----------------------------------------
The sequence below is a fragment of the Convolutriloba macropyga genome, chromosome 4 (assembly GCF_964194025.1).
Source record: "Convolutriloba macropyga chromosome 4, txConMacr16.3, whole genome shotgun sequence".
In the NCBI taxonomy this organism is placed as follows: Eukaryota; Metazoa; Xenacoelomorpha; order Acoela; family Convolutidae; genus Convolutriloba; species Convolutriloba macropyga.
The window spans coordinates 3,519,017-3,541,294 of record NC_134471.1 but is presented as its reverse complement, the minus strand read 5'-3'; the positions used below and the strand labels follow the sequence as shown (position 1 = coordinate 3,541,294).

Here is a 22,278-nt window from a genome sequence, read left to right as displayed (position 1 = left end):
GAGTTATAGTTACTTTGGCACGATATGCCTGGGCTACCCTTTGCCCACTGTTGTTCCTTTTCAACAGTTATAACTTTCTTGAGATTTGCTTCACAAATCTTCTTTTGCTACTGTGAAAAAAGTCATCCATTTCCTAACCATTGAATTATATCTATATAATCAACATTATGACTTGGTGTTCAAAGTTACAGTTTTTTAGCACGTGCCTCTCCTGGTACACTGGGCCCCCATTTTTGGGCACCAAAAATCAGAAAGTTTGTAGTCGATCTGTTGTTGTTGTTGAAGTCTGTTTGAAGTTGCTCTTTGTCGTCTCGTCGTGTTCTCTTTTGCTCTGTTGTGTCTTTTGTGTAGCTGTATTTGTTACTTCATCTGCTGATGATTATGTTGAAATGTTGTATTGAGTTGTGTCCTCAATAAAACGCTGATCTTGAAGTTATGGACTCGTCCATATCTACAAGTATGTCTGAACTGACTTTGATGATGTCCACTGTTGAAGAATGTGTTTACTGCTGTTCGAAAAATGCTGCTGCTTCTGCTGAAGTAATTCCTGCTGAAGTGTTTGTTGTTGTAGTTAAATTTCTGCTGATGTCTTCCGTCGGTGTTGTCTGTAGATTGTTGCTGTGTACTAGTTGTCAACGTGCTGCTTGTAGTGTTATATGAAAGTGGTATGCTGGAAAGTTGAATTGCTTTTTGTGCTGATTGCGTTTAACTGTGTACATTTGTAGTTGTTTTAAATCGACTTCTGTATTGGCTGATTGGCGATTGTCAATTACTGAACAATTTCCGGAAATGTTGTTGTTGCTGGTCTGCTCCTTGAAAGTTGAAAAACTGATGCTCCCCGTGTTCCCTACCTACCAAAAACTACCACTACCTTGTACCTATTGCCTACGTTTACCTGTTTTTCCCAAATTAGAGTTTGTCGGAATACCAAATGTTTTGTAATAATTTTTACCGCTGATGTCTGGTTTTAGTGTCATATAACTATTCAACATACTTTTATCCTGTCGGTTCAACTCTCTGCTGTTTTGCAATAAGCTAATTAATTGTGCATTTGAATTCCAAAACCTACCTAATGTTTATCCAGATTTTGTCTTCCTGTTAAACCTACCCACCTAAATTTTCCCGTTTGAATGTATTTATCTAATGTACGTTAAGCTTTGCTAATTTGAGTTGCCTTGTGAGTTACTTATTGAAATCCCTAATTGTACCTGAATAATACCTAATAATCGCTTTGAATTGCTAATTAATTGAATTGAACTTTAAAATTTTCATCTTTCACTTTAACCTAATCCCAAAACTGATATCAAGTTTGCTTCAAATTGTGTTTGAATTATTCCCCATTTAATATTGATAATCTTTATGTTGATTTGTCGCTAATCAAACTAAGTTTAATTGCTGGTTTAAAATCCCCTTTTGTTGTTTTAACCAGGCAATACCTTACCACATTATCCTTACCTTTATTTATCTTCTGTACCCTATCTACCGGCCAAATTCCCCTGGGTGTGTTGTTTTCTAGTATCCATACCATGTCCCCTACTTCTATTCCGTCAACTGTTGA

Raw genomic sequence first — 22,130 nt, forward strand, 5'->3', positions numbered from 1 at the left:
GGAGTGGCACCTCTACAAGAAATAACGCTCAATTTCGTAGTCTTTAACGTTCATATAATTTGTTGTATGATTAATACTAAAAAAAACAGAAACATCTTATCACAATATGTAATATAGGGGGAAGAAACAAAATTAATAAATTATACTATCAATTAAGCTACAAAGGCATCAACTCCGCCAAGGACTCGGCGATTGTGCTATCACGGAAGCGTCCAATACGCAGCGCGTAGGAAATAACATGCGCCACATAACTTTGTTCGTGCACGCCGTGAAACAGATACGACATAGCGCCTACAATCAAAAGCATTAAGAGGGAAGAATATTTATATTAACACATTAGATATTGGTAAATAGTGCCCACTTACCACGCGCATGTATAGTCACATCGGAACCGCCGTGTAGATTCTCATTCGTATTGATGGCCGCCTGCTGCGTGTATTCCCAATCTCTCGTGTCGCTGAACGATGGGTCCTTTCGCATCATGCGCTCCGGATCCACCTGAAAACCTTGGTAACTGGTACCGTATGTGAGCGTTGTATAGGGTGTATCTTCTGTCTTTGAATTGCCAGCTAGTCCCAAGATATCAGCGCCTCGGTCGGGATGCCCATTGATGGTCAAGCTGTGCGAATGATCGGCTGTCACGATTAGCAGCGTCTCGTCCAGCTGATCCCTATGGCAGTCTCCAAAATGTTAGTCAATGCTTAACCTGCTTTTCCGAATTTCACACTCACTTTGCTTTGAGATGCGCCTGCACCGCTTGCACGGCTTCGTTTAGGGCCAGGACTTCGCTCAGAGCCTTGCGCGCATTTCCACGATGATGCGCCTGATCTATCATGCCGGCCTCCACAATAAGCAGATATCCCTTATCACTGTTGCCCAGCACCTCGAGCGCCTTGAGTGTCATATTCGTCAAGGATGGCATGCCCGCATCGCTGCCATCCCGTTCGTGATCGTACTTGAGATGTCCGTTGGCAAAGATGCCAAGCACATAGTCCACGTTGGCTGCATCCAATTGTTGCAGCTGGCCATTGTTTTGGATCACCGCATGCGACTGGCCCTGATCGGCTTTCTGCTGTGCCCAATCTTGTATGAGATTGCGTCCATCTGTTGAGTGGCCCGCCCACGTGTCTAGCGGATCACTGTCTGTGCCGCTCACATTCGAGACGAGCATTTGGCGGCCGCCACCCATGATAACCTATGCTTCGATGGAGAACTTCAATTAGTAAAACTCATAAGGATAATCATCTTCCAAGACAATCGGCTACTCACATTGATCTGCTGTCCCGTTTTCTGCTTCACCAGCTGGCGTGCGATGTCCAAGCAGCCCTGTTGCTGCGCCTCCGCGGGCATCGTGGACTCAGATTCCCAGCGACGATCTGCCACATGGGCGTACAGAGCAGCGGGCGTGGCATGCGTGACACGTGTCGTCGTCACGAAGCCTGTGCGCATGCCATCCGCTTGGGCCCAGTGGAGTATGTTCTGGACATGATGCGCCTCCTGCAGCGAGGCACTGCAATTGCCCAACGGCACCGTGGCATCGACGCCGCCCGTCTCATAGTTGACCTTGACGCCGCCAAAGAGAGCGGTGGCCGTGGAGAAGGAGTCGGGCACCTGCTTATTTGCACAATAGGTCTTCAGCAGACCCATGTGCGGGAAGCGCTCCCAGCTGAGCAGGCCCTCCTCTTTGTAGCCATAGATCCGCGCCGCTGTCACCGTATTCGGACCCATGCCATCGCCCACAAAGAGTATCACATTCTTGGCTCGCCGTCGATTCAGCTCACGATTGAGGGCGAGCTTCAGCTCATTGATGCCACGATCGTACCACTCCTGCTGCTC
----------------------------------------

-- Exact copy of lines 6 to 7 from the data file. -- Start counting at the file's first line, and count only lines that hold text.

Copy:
GAGTTATAGTTACTTTGGCACGATATGCCTGGGCTACCCTTTGCCCACTGTTGTTCCTTTTCAACAGTTATAACTTTCTTGAGATTTGCTTCACAAATCTTCTTTTGCTACTGTGAAAAAAGTCATCCATTTCCTAACCATTGAATTATATCTATATAATCAACATTATGACTTGGTGTTCAAAGTTACAGTTTTTTAGCACGTGCCTCTCCTGGTACACTGGGCCCCCATTTTTGGGCACCAAAAATCAGAAAGTTTGTAGTCGATCTGTTGTTGTTGTTGAAGTCTGTTTGAAGTTGCTCTTTGTCGTCTCGTCGTGTTCTCTTTTGCTCTGTTGTGTCTTTTGTGTAGCTGTATTTGTTACTTCATCTGCTGATGATTATGTTGAAATGTTGTATTGAGTTGTGTCCTCAATAAAACGCTGATCTTGAAGTTATGGACTCGTCCATATCTACAAGTATGTCTGAACTGACTTTGATGATGTCCACTGTTGAAGAATGTGTTTACTGCTGTTCGAAAAATGCTGCTGCTTCTGCTGAAGTAATTCCTGCTGAAGTGTTTGTTGTTGTAGTTAAATTTCTGCTGATGTCTTCCGTCGGTGTTGTCTGTAGATTGTTGCTGTGTACTAGTTGTCAACGTGCTGCTTGTAGTGTTATATGAAAGTGGTATGCTGGAAAGTTGAATTGCTTTTTGTGCTGATTGCGTTTAACTGTGTACATTTGTAGTTGTTTTAAATCGACTTCTGTATTGGCTGATTGGCGATTGTCAATTACTGAACAATTTCCGGAAATGTTGTTGTTGCTGGTCTGCTCCTTGAAAGTTGAAAAACTGATGCTCCCCGTGTTCCCTACCTACCAAAAACTACCACTACCTTGTACCTATTGCCTACGTTTACCTGTTTTTCCCAAATTAGAGTTTGTCGGAATACCAAATGTTTTGTAATAATTTTTACCGCTGATGTCTGGTTTTAGTGTCATATAACTATTCAACATACTTTTATCCTGTCGGTTCAACTCTCTGCTGTTTTGCAATAAGCTAATTAATTGTGCATTTGAATTCCAAAACCTACCTAATGTTTATCCAGATTTTGTCTTCCTGTTAAACCTACCCACCTAAATTTTCCCGTTTGAATGTATTTATCTAATGTACGTTAAGCTTTGCTAATTTGAGTTGCCTTGTGAGTTACTTATTGAAATCCCTAATTGTACCTGAATAATACCTAATAATCGCTTTGAATTGCTAATTAATTGAATTGAACTTTAAAATTTTCATCTTTCACTTTAACCTAATCCCAAAACTGATATCAAGTTTGCTTCAAATTGTGTTTGAATTATTCCCCATTTAATATTGATAATCTTTATGTTGATTTGTCGCTAATCAAACTAAGTTTAATTGCTGGTTTAAAATCCCCTTTTGTTGTTTTAACCAGGCAATACCTTACCACATTATCCTTACCTTTATTTATCTTCTGTACCCTATCTACCGGCCAAATTCCCCTGGGTGTGTTGTTTTCTAGTATCCATACCATGTCCCCTACTTCTATTCCGTCAACTGTTGA

Raw genomic sequence first — 22,130 nt, forward strand, 5'->3', positions numbered from 1 at the left: